Johns Hopkins asks for only a single supplemental essay, which means you must make the best possible use of the space you are given. Also, if you address the school by name in your essay, make sure not to forget the first s, as it shows a lack of attention to detail if you address “John Hopkins” in your essay.
Write a brief essay (300-400 words) in which you respond to the following question.
Successful students at Johns Hopkins make the biggest impact by collaborating with others, including peers, mentors, and professors. Talk about a time, in or outside the classroom, when you worked with others and what you learned from the experience.
My genetics course helped me get acquainted with some fascinating friends—heterochromatin, poly(A) tails, genes, hairpin loops, proteins, and of course, DNA and RNA. That class sparked a passion for understanding the mechanisms that made my new friends tick and how their dispositions changed our lives.
Guided by my mentor, Dr. Sanjay Bidichandani, I now conduct graduate-level research at the University of Oklahoma Health Sciences Center on the neurodegenerative disease Friedreich Ataxia (FA). By growing my own cell culture using FA patient cells, assisting with bisulfite conversion (a process which changes the chemical makeup of DNA), and helping with polymerase chain reactions (a lab technique used to amplify a gene), I learned techniques that help me ask new, better questions. Participating in these activities with my macromolecular friends, I envisioned a future in science where I could both have fun and make a positive difference in the world. Then, I made a mistake.
After my first experiment went awry—I should have taken extra steps against cross-contamination—I was terrified to admit my error to the team. I never would have guessed that I was actually going through a rite of passage for every scientist. I was stunned when a senior researcher beat me to the punch at our weekly lab meetings, discussing the protocol she should have followed and telling us that she made the same error. The small moment changed my perspective; I began to see research not only as living up to expectations, but as discovering new and improved techniques. All of a sudden, what felt like a risk now felt like an opportunity.
Resources were abundant, but what made the difference was a paradigm shift: beginning research afraid of mistakes, I finished with the Zen acceptance that these mistakes were an opportunity to self-correct. This taught me about teamwork as well. I now see that the best teams are the most transparent ones, whose members overcome the awkwardness of admitting their own mistakes and freely share their learning experiences.
It is with this knowledge that I embark on my journey to making a difference in the world through new discoveries in the field I love—more specifically, investigating the cultural implications of genetic issues in neuroscience and mental health. I’ve expanded my friend group. Now, it includes DNA methyltransferase, CpG islands, and Dr. Bidichandani and his team.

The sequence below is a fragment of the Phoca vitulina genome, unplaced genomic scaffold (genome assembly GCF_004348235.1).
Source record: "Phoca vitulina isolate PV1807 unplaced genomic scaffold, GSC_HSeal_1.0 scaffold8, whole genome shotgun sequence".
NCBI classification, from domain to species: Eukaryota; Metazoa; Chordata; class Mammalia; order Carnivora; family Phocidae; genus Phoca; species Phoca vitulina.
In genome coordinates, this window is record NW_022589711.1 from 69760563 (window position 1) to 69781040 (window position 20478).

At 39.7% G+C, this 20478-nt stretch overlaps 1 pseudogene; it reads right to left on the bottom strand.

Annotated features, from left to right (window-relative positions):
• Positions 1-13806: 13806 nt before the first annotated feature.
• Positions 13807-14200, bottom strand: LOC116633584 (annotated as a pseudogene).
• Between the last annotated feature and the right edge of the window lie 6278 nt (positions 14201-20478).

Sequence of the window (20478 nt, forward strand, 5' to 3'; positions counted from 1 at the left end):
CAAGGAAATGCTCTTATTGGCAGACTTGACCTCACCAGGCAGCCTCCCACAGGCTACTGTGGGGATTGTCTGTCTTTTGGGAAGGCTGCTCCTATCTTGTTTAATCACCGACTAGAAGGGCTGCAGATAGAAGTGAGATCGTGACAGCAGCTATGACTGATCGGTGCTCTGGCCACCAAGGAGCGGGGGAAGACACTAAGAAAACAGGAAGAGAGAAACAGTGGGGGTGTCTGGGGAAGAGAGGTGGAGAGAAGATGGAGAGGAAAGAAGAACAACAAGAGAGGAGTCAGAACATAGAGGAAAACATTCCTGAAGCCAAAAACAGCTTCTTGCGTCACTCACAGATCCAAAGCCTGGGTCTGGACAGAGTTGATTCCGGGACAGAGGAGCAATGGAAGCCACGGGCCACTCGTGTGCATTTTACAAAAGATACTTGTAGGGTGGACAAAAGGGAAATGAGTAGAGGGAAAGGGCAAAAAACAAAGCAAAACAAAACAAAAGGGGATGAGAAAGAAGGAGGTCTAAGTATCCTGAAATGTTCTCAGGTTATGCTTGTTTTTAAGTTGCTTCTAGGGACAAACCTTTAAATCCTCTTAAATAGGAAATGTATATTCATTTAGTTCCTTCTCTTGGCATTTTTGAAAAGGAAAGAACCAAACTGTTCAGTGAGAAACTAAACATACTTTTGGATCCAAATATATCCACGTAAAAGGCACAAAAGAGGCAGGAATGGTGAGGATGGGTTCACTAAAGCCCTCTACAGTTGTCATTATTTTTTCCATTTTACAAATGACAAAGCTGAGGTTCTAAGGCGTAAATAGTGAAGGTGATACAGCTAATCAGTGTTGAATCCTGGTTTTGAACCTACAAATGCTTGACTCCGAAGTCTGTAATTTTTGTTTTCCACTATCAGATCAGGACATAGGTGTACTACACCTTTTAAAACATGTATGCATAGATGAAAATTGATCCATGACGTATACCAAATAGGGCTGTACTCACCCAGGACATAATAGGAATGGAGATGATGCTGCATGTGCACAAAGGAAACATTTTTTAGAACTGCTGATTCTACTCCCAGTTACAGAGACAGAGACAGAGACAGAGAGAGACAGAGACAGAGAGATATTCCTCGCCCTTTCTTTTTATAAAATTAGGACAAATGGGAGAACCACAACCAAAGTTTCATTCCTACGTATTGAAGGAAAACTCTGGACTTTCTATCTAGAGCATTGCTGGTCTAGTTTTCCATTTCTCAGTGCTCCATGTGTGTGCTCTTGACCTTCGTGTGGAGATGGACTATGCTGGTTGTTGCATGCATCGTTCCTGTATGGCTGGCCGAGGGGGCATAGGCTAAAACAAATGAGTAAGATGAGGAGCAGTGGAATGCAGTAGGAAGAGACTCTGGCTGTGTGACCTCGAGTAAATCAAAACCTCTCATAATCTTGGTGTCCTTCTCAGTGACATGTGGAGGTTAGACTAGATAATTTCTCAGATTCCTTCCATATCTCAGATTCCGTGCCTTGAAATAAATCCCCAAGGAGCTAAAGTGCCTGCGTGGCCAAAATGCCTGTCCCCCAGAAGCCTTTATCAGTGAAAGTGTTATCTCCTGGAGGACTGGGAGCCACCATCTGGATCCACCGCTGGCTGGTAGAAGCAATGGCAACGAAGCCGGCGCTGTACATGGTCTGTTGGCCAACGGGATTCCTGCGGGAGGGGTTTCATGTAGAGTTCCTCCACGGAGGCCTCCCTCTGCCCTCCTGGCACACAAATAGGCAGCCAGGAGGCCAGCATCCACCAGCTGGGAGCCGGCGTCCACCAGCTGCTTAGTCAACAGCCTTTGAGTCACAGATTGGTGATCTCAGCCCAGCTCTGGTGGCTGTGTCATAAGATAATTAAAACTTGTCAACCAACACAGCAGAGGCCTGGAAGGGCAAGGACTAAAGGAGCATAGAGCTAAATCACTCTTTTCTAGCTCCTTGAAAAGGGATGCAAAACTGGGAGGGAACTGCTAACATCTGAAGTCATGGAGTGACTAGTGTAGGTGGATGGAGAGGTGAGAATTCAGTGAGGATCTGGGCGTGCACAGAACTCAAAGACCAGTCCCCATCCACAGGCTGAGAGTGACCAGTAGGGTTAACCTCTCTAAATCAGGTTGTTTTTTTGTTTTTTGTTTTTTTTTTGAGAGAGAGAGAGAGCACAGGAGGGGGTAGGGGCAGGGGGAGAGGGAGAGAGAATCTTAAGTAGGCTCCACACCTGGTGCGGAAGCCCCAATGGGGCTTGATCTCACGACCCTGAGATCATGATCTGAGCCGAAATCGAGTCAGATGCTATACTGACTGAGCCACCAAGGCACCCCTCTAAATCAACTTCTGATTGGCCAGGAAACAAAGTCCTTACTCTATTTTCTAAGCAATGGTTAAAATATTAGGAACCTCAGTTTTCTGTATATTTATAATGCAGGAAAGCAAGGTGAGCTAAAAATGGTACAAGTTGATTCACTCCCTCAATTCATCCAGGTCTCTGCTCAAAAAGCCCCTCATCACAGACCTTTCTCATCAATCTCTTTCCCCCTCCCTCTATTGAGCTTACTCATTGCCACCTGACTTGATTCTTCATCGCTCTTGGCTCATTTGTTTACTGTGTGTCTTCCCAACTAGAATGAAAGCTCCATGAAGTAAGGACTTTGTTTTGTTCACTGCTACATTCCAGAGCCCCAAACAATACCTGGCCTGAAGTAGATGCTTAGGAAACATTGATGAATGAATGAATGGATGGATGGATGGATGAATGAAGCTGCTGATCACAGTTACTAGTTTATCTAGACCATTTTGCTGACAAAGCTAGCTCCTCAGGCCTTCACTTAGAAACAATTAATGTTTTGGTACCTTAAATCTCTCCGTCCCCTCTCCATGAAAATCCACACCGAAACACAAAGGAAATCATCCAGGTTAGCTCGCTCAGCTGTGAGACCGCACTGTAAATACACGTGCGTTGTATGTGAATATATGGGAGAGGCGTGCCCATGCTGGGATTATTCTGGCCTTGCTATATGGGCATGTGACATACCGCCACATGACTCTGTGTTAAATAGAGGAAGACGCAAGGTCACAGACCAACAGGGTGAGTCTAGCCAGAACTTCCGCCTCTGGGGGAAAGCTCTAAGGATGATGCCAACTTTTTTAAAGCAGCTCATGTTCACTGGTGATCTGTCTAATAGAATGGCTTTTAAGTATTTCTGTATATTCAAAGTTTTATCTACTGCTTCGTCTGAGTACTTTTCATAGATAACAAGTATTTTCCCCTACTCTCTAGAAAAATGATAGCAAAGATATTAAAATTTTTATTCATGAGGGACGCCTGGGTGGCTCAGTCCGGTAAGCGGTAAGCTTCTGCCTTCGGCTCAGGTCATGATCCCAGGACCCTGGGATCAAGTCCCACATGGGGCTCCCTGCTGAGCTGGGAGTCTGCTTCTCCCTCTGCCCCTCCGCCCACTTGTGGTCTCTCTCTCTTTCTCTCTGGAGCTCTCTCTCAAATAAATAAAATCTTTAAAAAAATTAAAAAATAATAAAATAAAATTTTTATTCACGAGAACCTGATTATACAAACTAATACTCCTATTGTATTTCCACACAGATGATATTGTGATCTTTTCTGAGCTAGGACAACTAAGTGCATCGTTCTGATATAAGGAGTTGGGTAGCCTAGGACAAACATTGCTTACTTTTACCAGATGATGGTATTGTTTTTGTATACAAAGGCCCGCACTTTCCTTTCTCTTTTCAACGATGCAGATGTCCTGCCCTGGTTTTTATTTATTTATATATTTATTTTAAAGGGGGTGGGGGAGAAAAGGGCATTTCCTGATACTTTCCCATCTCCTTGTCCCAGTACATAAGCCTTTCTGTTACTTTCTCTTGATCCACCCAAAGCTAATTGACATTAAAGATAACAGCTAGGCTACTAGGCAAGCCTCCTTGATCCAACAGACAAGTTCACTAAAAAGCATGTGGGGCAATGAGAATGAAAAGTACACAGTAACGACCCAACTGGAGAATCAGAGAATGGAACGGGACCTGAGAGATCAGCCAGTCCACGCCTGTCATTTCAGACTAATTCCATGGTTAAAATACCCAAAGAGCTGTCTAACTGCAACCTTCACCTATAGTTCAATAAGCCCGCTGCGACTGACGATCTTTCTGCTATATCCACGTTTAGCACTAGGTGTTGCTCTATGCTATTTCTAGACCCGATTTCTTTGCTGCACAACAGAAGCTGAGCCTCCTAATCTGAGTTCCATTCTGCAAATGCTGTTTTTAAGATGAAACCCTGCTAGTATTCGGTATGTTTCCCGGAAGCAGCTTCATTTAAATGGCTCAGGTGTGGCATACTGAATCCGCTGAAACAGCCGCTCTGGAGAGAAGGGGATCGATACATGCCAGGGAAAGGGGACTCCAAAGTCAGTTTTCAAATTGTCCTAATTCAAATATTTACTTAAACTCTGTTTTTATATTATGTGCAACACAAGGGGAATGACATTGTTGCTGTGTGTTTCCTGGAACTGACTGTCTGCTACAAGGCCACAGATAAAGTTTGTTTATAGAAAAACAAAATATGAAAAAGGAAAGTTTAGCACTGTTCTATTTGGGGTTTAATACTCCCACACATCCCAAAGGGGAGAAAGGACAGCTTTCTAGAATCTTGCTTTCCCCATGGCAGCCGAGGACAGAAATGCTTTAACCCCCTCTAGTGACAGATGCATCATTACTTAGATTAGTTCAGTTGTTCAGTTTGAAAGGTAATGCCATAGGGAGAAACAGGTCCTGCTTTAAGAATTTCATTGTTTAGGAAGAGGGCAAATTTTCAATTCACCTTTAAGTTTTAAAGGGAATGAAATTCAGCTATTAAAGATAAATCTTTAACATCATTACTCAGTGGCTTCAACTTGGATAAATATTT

In hindsight, though wanting to hide one’s mistakes is natural, it is embracing the errors and collaborating on problem-solving—just like my senior researcher—that strengthens us as a team.
This is a very open-ended prompt, which means you can highlight whichever values or experiences you think are your best qualities. Collaboration with others, working as a team towards a common end, should be the main thread of the essay, but the end goal of the collaboration, and the lessons you learn along the way, are unique to you.
This essay does not need to strictly be about academic collaboration either. If you worked with a group and accomplished something impressive in a non-academic extracurricular, that may be worth writing about. You only have the one essay, so you want to dive into whatever is most impressive about you and your accomplishments. Make sure you don’t cover the same ground as the personal statement, as you want to give admissions officers the most complete picture of you possible.
In the example above, the author discusses one of their extracurriculars, working in a laboratory setting with experts. This is impressive in its own right, and the collaboration towards shared research goals is clear. The most important part of the essay, however, is the lessons the author learns from the collaboration. Learning that making mistakes is part of the process of discovery, and also the proper mindset to go into research with. This transformation of perspective shows how the author matured through their experience, and became a better researcher by doing so.
While your own collaboration does not need to cover these same values and lessons, you should still strive to include some of your values in this essay, along with what lessons you have learned from collaboration. Merely recounting events as they happened will not tell admissions officers enough. Instead, try to show them who you are as a person and scholar, through a story of how you worked with, learned from, or taught others.